Distracted drivers turn a blind eye to laws and logic

2019-12-06T15:55:18+00:00January 13th, 2017|

To knowingly participate in behavior known to be both dangerous and illegal seems foolish in the extreme. And yet, despite years of public campaigns and state legislations, motorists from California to Connecticut continue to drive distracted.

How common is distracted driving?

The answer is: it is so common, distracted driving has its own government website. Despite laws combatting distracted driving, including the banning of texting and driving in 46 states, it still happens alarmingly often. According to a survey conducted in 2015, approximately 33 percent of drivers admit to texting while behind the wheel.

In fact, it is estimated that at any given time as many as 660,000 drivers are using a handheld electronic device while driving in this country. That number remains virtually unchanged since 2010.

Young drivers are most likely to be involved in distracted driving accidents

According to the National Highway Traffic Safety Administration, 10 percent of all young drivers (15-19 years old) involved in fatal collisions were distracted at the time of the accidents. That is the highest proportion relative to the size of the group among all demographic divisions.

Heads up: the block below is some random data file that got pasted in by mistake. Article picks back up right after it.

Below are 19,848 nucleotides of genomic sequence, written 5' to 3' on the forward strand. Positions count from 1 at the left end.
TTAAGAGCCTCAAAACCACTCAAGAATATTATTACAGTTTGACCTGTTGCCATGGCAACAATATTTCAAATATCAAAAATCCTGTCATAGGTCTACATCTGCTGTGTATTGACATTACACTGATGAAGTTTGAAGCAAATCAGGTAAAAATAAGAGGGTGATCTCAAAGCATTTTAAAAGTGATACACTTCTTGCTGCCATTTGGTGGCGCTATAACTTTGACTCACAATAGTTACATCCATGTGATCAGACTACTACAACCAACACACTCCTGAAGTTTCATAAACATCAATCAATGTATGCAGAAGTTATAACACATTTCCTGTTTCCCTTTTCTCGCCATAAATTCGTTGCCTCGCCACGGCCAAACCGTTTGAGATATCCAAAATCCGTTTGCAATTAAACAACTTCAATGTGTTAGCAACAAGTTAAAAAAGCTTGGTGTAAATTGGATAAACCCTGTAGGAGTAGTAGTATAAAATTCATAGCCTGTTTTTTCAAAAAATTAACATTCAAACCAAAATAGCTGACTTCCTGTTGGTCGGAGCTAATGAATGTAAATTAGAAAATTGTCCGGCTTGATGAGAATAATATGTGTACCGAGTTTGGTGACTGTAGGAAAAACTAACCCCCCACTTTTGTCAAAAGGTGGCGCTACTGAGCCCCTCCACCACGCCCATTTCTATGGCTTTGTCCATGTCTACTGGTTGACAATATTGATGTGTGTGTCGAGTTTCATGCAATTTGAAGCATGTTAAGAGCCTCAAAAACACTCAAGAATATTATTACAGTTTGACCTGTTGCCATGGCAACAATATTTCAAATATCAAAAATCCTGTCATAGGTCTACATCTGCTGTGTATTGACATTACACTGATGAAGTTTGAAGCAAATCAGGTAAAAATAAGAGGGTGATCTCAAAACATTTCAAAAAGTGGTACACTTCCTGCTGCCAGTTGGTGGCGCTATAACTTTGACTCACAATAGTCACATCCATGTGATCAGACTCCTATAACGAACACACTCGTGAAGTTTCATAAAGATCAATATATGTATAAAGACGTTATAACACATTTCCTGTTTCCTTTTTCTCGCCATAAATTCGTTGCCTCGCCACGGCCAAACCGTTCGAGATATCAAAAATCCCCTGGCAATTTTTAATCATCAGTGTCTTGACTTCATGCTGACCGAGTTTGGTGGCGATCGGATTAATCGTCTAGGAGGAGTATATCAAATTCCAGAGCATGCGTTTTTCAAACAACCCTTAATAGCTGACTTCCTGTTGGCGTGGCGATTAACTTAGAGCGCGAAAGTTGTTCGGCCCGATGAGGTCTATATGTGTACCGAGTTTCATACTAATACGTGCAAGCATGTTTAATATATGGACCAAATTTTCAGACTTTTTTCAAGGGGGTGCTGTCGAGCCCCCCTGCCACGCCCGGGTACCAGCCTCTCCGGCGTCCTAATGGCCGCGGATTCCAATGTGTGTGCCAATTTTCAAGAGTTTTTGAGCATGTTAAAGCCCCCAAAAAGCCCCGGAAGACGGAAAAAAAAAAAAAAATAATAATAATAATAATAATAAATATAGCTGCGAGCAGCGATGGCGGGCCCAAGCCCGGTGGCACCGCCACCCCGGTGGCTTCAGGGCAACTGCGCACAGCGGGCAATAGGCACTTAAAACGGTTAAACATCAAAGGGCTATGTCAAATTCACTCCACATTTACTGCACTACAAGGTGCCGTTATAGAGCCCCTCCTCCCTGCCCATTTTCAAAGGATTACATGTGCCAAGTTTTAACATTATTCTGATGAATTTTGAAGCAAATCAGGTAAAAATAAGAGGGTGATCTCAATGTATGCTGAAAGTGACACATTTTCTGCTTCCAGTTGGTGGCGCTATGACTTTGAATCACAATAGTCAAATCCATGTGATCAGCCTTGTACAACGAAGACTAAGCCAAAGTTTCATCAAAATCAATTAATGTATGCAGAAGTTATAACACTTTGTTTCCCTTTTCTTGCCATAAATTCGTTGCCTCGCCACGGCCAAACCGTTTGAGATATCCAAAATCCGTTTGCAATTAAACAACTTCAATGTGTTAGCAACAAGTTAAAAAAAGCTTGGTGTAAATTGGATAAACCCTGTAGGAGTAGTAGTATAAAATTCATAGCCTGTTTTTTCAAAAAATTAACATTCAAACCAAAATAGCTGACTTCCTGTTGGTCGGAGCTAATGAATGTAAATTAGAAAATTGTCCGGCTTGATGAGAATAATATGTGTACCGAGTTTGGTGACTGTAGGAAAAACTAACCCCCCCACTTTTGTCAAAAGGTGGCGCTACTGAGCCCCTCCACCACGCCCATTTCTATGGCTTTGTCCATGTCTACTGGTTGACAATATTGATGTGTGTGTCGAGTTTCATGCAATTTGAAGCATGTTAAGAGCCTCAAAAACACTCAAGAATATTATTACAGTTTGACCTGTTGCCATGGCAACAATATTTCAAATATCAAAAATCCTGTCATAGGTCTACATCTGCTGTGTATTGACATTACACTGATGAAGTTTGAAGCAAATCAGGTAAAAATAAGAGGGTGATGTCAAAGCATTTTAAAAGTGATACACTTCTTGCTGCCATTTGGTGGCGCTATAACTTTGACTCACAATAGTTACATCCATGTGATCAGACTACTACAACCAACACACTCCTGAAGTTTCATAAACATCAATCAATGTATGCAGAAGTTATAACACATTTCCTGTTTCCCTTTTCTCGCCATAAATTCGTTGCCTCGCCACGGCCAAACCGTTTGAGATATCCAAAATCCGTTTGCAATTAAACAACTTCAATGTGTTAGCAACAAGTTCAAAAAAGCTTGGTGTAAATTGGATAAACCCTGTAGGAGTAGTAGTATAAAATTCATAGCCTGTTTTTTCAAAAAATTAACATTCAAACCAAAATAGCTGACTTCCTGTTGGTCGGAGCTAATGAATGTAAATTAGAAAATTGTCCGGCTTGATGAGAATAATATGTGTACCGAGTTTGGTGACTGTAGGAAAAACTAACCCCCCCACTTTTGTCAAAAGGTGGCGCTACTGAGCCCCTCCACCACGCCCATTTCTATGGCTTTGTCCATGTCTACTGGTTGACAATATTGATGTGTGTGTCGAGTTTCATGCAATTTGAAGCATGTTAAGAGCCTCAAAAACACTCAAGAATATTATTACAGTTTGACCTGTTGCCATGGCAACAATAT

Additionally, motorists between 20-29 years of age make up 27 percent of distracted drivers in fatal accidents, and 38 percent of drivers who were using a cell phone at the time of a crash causing death. Given their penchant for using electronic devices, it is perhaps not surprising that drivers ages 16 to 24 are more frequently seen using such devices while operating a vehicle than are older drivers.

Is Distracted driving the biggest threat on the roadways today?

Distracted driving is taking over from impaired driving as the leading cause of accidents in the United States. In 2014, distracted driving accidents injured 431,000 people. A further 3,179 people were killed in collisions involving a distracted driver.

All types of serious injuries may be sustained in a distracted driving crash including:

  • Broken bones
  • Lost limbs, and/or other extremities
  • Damage to internal organs
  • Brain/head injuries
  • Loss of life

Distracted driver victims should focus on recovery

If you’ve been hurt in a collision with a distracted driver, it is important for you to concern yourself first and foremost with getting better. Insurance and legal matters can be distracting and distressing to both you and your family.

Fortunately, there are caring and experienced lawyers available who know the Orange County region and are ready to assist those in need of legal assistance and support. Professionals from a family-run and victim-focused firm can help seek justice and compensation on your behalf after a serious accident.